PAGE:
In this episode of our series, The World’s Most Interesting People, I sat down with David Burkus.
David is a speaker, business school professor and the author of Friend of a Friend…Understand the Hidden Networks That Can Transform Your Life and Your Career.
A study conducted by Ronald Burt found that executives who learn about network structures are 36 percent to 42 percent more likely to improve their performance and 42 percent to 74 percent more likely to be promoted.
What is a Network Structure?
According to David, tons of networking books out there give advice, but the problem with the advice is it simply focuses on acquiring more contacts.
The metric most people use to describe their network is how many contacts they have on LinkedIn or the number of addresses in their phone.
And while this can be important, this is just one element of a network structure. The key here is you are one person inside of a larger network.
“It should be your goal not to meet the most people as possible, but to understand who else is connected to whom and what the rest of the network looks like.” –David Burkus
In Burt’s study, he took a control group and an intervention group and trained the intervention group on an idea of “social capital.”
The premise of this idea is understanding not only who you’re connected to, but who else is connected to whom, as well as determining if you have the right diversity in your connections.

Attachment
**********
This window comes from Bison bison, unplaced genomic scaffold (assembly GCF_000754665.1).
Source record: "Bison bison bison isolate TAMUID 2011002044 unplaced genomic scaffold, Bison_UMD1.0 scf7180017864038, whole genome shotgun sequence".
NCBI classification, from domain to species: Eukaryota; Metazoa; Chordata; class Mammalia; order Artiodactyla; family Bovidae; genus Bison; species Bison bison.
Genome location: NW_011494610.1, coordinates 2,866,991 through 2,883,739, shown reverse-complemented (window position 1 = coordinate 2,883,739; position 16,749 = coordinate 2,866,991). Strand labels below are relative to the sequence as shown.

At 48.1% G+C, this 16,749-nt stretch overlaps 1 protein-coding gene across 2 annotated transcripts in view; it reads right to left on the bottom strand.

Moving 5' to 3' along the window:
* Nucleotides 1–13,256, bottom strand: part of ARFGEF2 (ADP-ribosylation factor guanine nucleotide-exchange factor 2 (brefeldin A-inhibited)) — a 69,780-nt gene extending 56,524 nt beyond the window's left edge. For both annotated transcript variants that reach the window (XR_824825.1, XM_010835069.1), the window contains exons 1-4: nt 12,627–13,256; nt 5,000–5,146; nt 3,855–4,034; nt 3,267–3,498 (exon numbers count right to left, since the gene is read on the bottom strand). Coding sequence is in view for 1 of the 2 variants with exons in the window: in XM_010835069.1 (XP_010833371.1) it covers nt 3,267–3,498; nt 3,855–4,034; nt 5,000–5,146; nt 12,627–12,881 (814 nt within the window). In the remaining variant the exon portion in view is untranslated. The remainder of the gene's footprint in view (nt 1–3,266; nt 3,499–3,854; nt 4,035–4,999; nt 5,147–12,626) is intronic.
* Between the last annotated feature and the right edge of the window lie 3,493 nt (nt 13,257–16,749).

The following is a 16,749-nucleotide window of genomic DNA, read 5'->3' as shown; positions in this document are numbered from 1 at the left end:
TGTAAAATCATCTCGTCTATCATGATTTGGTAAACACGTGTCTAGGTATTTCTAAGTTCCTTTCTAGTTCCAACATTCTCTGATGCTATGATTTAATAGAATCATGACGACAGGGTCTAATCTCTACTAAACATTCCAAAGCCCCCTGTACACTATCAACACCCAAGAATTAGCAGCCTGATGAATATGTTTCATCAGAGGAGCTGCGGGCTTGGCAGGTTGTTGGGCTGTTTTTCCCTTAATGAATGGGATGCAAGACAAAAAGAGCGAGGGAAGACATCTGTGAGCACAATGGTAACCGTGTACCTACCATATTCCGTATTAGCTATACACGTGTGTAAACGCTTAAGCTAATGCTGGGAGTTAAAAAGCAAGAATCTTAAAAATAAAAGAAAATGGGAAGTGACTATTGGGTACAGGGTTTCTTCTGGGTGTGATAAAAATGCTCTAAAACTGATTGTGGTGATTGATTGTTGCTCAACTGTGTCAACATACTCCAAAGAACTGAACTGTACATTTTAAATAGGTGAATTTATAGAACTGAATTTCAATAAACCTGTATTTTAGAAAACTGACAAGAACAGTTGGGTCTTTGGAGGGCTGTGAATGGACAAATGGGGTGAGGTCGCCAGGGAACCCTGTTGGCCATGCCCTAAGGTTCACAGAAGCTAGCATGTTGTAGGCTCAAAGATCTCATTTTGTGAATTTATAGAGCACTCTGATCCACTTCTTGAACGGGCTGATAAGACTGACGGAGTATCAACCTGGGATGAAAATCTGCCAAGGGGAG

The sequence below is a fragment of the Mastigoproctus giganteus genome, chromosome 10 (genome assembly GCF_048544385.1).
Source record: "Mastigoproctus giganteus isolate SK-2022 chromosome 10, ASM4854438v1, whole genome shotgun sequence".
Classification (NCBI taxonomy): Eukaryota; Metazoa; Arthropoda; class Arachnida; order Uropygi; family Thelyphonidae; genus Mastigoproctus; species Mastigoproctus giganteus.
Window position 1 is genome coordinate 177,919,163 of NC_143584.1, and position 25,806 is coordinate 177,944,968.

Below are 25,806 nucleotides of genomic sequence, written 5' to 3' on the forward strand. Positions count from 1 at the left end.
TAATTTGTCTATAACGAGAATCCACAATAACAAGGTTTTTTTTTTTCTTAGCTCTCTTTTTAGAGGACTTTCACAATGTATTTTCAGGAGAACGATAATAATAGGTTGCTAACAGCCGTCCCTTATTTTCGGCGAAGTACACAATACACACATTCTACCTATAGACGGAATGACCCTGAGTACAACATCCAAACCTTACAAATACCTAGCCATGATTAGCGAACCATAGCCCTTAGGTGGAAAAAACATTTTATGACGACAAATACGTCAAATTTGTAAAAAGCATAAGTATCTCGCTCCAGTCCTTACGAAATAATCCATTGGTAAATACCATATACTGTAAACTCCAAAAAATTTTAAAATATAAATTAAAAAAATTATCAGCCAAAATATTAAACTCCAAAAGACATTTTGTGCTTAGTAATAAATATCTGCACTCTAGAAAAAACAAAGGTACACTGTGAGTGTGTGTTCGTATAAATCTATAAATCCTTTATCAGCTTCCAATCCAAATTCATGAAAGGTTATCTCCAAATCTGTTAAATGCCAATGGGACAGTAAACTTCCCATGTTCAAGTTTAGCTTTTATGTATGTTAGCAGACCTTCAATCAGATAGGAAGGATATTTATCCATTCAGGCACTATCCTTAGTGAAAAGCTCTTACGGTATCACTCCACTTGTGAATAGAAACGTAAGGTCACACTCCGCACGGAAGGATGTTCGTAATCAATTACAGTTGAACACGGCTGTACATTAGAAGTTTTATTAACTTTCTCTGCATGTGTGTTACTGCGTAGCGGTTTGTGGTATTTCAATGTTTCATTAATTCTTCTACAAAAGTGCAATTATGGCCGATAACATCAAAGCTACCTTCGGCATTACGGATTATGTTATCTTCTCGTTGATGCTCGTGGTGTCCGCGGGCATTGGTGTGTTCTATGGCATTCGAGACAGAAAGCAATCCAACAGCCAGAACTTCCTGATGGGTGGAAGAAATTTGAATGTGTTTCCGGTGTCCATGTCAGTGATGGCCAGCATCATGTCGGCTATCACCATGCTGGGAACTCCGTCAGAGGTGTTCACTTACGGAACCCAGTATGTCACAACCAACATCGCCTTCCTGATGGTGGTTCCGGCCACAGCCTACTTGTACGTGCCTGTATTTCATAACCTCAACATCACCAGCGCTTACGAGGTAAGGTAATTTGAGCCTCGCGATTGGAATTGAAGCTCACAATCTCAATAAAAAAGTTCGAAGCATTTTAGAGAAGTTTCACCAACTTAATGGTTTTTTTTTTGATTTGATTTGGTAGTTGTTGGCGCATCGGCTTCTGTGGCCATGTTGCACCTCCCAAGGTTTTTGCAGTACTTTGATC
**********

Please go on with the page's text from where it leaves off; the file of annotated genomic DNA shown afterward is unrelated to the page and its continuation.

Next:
The result? The people who underwent this training did far better in their careers over time because they could see the value of the whole network, not just a Rolodex.
Homophily and Your Network
Homophily is the idea that “like begets like.” It can be helpful to find clusters of people in your same domain to run ideas by, but David reminds us that this is a give and take.
David says that when we surround ourselves with people who are so similar to us, we often can miss out on new information, novel ideas or a even different perspectives on how to see the world.
For example, in this current political climate in the United States, there is deep-rooted homophily between parties and people, which according to David can lead to breakdowns in communication community-wide if not kept in check.
David likens this idea to a ship in a harbor.
A harbor is a great location to pick up supplies, refuel and connect. But a ship is not made to stay in the harbor. You need the security of a harbor at times, but your destiny is the open sea, to meet diverse groups of people.
Be a Broker
We now know we have pools of homophily and these different clusters of groups because like attracts like.